The root of guilt in "Macbeth"

Essay by runescape October 2006

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One can no more prevent the mind from returning to an idea than the seas from returning to a shore. In the case of the guilty, it is called remorse." Victor Hugo's examination of Jean Valjean's thoughts in "Les Misérables" applies to everybody. Humans can respond to this guilt from mistakes in different ways. Sometimes, we accept our mistakes and can carry on with our lives. Other times, we slip into a vicious cycle of denial, destroying our conscience, while other times, guilt can consume our every thought and destroys our being. Guilt is a very powerful emotion that can destroy even the strongest people unless they can find forgiveness. Lady Macbeth feels guilty about her part in Duncan's murder. Her intense regret is best expressed in her sleep walking scene in Act V, scene i. Her sadness is also expressed in Act III, when she misses her husband's love and endearment.

This guilt eats away at Lady Macbeth's soul, and she eventually commits suicide.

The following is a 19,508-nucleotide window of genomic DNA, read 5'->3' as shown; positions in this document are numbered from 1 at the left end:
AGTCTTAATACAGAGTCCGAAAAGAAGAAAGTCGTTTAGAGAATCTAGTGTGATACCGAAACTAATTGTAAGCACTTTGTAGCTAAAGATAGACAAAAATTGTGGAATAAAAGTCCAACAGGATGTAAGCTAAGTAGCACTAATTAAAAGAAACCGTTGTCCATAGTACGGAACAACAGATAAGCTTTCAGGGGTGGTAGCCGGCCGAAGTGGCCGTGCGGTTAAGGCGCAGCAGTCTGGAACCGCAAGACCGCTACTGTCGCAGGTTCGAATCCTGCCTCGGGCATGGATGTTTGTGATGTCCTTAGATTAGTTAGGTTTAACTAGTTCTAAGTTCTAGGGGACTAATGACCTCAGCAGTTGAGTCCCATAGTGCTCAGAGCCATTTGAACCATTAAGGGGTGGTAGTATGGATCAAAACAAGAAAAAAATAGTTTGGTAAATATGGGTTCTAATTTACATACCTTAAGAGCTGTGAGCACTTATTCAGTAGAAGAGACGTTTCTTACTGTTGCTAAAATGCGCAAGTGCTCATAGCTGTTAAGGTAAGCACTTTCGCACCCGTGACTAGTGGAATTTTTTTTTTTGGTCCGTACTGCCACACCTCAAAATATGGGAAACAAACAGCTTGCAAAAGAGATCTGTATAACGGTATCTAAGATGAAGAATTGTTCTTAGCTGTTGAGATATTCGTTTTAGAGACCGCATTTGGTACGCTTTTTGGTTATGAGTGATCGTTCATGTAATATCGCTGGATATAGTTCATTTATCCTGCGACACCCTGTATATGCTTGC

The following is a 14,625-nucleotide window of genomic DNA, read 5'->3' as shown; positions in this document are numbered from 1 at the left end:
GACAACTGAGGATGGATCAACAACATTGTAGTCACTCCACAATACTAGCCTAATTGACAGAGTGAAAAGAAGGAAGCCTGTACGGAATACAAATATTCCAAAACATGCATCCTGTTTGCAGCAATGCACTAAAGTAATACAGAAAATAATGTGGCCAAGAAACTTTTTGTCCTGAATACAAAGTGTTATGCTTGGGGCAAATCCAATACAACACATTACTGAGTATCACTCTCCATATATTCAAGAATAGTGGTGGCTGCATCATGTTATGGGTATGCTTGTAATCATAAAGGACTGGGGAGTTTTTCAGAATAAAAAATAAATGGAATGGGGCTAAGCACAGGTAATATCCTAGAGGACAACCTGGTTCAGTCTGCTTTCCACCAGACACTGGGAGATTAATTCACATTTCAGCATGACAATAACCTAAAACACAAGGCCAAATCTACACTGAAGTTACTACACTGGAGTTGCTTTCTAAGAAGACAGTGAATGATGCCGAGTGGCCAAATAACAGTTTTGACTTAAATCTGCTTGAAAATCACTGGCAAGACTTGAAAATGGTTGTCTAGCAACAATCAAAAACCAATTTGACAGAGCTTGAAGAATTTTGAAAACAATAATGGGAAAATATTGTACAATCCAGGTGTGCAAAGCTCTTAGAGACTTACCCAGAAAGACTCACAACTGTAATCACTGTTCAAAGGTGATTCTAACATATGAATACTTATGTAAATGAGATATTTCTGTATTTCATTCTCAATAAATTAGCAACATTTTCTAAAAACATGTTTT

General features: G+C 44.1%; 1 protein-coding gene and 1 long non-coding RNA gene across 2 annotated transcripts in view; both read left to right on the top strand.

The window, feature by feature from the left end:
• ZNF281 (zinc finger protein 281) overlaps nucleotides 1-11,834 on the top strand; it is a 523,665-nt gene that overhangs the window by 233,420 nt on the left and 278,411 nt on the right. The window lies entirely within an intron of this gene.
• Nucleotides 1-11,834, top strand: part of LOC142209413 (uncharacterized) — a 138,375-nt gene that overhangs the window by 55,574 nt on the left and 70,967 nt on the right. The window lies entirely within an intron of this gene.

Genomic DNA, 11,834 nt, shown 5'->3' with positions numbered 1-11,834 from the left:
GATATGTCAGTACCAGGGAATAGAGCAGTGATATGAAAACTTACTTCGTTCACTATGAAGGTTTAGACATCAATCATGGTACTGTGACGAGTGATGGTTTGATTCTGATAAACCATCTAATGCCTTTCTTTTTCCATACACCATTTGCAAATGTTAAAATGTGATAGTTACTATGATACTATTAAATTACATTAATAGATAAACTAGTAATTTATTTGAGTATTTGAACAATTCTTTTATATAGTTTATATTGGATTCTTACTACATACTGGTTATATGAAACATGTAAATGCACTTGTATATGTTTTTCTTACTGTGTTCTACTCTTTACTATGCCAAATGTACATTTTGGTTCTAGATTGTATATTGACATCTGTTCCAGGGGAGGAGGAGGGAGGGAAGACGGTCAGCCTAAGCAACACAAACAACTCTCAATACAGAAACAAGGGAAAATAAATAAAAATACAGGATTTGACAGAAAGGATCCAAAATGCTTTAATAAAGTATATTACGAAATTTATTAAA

Lady Macbeth allowed her guilt to fill her every thought and she let this feeling get to the point where she could bear it no more. Her mind kept on returning to thoughts of remorse she had for encouraging her husband to kill Duncan. Because Lady Macbeth was not able to forgive herself for her part in Duncan's murder, her guilt led to her death. Macbeth responded quite differently to his guilt than Lady Macbeth. At first, he was very distraught by it. He was paralyzed by guilt for an instant, when he was unable to go back to plant the daggers on the guards. Later, he expressed his remorse to Lady Macbeth with the phrase "scorpions in my mind." He envisioned Banquo's ghost in the dining hall, and temporarily became insane. Through...